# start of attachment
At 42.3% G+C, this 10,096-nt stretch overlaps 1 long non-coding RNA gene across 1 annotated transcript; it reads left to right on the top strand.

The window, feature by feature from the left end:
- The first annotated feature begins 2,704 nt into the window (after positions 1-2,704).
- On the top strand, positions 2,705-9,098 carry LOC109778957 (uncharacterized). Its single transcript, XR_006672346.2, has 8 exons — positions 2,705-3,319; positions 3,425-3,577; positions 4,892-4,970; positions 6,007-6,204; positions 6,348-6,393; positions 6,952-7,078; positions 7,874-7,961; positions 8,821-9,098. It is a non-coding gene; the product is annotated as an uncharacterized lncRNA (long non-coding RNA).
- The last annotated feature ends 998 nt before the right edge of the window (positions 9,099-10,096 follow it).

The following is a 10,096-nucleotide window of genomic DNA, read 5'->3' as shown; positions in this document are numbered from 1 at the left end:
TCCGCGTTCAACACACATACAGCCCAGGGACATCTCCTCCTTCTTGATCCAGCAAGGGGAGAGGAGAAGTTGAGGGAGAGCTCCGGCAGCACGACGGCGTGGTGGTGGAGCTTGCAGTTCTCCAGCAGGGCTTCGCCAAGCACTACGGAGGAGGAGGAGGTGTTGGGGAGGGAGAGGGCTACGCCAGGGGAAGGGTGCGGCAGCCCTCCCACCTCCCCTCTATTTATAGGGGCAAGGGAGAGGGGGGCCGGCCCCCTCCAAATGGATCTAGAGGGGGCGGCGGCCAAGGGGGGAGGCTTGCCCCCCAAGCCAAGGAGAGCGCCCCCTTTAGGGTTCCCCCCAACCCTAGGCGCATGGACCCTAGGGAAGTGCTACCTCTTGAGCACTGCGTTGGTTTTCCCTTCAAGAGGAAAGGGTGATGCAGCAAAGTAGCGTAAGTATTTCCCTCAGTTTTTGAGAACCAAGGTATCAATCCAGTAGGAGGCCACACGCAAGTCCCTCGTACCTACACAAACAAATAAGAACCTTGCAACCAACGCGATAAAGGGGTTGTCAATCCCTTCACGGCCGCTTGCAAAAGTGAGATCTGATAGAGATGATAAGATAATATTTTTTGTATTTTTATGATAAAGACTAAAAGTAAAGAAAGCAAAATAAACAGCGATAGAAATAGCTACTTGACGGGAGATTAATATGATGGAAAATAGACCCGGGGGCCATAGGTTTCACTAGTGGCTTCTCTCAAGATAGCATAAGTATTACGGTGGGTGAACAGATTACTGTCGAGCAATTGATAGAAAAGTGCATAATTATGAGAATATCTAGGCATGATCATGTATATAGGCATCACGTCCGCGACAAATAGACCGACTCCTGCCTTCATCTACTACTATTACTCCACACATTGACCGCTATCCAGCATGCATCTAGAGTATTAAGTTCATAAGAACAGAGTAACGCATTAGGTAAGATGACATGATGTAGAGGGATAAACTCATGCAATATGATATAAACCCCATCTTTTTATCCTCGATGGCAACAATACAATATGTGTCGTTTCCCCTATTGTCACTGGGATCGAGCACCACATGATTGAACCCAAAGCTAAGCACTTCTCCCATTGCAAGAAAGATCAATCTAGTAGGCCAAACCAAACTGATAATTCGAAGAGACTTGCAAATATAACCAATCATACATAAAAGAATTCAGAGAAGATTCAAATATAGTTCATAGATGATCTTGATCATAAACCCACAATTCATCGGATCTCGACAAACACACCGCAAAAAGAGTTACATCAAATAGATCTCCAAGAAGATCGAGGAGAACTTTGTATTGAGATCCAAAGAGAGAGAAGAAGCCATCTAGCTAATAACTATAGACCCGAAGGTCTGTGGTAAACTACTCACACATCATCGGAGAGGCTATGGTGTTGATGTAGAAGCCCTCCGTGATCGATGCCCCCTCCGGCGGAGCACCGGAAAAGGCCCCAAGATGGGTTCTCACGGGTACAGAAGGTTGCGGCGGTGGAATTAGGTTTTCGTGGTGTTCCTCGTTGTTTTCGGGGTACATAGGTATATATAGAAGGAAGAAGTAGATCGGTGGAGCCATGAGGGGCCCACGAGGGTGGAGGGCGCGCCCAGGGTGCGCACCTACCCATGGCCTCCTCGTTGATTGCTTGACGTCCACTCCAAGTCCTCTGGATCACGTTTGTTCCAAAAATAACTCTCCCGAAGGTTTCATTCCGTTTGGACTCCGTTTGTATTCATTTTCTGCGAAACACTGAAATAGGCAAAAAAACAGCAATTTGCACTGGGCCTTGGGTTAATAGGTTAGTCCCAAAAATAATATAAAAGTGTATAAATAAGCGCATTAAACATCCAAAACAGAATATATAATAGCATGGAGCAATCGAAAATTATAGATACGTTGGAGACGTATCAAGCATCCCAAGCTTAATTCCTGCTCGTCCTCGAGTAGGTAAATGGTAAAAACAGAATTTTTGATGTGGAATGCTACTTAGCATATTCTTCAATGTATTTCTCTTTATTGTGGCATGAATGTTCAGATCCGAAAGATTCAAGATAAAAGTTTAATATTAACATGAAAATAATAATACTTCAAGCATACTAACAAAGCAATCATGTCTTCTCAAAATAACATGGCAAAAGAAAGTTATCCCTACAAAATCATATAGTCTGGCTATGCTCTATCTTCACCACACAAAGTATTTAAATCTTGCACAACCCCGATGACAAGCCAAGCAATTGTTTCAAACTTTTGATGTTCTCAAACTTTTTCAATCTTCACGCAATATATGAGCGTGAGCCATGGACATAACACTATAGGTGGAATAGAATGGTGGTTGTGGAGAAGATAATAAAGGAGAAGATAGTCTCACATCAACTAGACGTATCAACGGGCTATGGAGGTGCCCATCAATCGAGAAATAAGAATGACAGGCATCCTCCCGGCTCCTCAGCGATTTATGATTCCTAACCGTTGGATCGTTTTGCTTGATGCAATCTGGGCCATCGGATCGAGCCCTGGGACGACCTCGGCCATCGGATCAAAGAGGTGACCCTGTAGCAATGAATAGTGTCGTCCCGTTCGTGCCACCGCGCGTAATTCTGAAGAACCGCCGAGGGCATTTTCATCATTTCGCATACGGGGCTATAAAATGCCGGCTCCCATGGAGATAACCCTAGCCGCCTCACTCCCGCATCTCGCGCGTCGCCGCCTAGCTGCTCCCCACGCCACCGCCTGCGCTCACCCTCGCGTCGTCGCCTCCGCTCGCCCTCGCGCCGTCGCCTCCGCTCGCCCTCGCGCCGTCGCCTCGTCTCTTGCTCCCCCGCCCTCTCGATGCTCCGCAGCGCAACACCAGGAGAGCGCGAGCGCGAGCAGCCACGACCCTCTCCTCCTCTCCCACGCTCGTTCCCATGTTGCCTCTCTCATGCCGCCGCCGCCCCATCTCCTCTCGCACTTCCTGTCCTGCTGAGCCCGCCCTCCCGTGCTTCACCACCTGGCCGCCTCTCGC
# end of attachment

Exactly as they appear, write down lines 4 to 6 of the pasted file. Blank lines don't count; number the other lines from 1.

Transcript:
- On the top strand, positions 2,705-9,098 carry LOC109778957 (uncharacterized). Its single transcript, XR_006672346.2, has 8 exons — positions 2,705-3,319; positions 3,425-3,577; positions 4,892-4,970; positions 6,007-6,204; positions 6,348-6,393; positions 6,952-7,078; positions 7,874-7,961; positions 8,821-9,098. It is a non-coding gene; the product is annotated as an uncharacterized lncRNA (long non-coding RNA).
- The last annotated feature ends 998 nt before the right edge of the window (positions 9,099-10,096 follow it).

The following is a 10,096-nucleotide window of genomic DNA, read 5'->3' as shown; positions in this document are numbered from 1 at the left end: